Omaha – A new report released today by the University of Nebraska at Omaha (UNO) Office of Latino/Latin American Studies (OLLAS) shows that while the number of Latino-owned businesses in Nebraska are growing, they are also the least likely to survive or expand.
According to the report, which utilizes data from the public use microdata sample compiled by the U.S. Census Bureau in 2007, while the 3,063 Latino-owned businesses make up just 1.9 percent of businesses in Nebraska, those same businesses have come to represent the largest share of minority-owned firms in the state at 53 percent, which is nearly double the number that existed a decade prior in 1997.
Despite these numbers, additional Census data shows that Latino establishments had one of the lowest probabilities of survival and expansion. Just 63 percent of Latino-owned businesses in operation in 2002 were still operational by 2006 and only 23 percent expanded. Comparatively, the survival rate for all Nebraska businesses during this timeframe was a full 10 percentage points higher at 73. And, the expansion rate for all Nebraska businesses was five points higher at 28 percent.
Of the total 3,063 Latino-owned businesses, the largest increases over the last five years have come from the healthcare and social assistance industry, accounting for 68 percent of the total growth in all Latino-owned firms. The next highest businesses category was administrative support and waste management services at 23 percent and then construction services at 16 percent.
Although few in number, these expansions also helped bolster Nebraska’s overall job numbers during the 2002-2006 timeframe. Approximately 10 employees were hired per expansion, which is higher than the state average of 6 employees. Additionally, these same establishments held on to the new positions with 95 percent of all jobs created by Latino-owned businesses between 2002 and 2006 being retained.
“This is the first time that the U.S. Census Bureau has released the Survey of Business Owners microdata that could help deepen our understanding of the conditions behind the growth of Latino businesses in Nebraska” said Lissette Aliaga Linares, OLLAS research associate and author of the report. “It is an important pre-recession snapshot to follow-up on issues that we are currently observing in the Latino business community and that many of our community partners are working hard to address.”
Other key statistics in the study show that a majority of the businesses surveyed were likely to be self-run start-ups founded between 2000 and 2007 and were more likely to feature non-standard work arrangements such as leased personnel, contractors or day laborers.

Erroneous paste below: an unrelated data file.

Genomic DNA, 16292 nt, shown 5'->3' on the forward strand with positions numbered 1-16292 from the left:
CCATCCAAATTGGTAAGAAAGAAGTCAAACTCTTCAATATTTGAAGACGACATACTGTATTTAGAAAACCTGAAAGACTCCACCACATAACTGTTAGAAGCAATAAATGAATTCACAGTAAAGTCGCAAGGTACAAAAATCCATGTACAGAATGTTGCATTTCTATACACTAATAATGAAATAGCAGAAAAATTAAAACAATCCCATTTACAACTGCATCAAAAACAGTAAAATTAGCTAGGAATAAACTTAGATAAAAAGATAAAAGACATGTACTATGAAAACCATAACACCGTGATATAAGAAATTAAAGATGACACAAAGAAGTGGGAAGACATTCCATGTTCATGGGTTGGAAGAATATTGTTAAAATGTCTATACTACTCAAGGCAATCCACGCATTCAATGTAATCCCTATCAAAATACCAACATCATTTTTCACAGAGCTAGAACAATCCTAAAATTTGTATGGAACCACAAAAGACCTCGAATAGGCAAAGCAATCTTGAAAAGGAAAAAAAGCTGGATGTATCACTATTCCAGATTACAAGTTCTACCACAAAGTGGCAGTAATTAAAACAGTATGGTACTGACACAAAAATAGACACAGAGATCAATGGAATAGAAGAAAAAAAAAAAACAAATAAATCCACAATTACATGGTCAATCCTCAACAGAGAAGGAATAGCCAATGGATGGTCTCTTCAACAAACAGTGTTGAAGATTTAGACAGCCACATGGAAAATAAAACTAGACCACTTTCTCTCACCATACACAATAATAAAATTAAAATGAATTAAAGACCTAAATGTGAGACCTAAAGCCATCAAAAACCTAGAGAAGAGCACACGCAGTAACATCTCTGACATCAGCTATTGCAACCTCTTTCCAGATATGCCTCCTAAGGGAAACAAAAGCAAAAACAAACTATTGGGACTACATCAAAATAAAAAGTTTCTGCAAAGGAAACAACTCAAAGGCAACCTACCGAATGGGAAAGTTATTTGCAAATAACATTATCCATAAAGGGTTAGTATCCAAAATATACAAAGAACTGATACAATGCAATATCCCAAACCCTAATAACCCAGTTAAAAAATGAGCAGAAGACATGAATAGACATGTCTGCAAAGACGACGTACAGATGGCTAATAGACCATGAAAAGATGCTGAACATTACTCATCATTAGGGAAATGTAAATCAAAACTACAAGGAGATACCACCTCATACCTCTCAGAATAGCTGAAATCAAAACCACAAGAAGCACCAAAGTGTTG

Latino-owned businesses were also shown to be primarily run by young men but split evenly between U.S.-born and foreign-born owners.
Across all of Nebraska’s 93 counties, just 10 are home to the majority of Latino-owned businesses with 829 businesses located in Douglas County, 235 being located in Sarpy County and 208 located in Hall County, which includes Grand Island. These same counties also saw the highest numbers of growth of Latino population since 2000.
The report also suggests some policy implications based on OLLAS’ findings, including:
- Further studies on the lack of expansion within Latino businesses
- Addressing the low rates of financial support sought by Latina business owners
- A re-examination of policies that can support more traditional work arrangements within Latino-owned businesses
- More training for first-time business owners in the Latino community
- A targeted effort to promote the neighborhood areas where Latino-owned businesses are expanding
The OLLAS report is currently posted online and available for public viewing at http://www.unomaha.edu/ollas/businessreport2014.php.
For questions, please contact Charley Reed, UNO media relations coordinator, at email@example.com or by phone at 402.554.2129.
The Office of Latino/Latin American Studies of the Great Plains (OLLAS—pronounced "oy-yas") at the University of Nebraska at Omaha (UNO) was established in 2003 with the support of UNO faculty, staff and students as well as the metropolitan community. OLLAS has helped fill a void in the Nebraska and Great Plains region's infrastructure dedicated to the productive incorporation of the new and growing Latino population into the political, economic and social life of the region. The office is dedicated to developing our institutional capacities and academic initiatives aimed at improving our understanding of Latino/Latin American issues and populations within and across borders. http://www.unomaha.edu/ollas/
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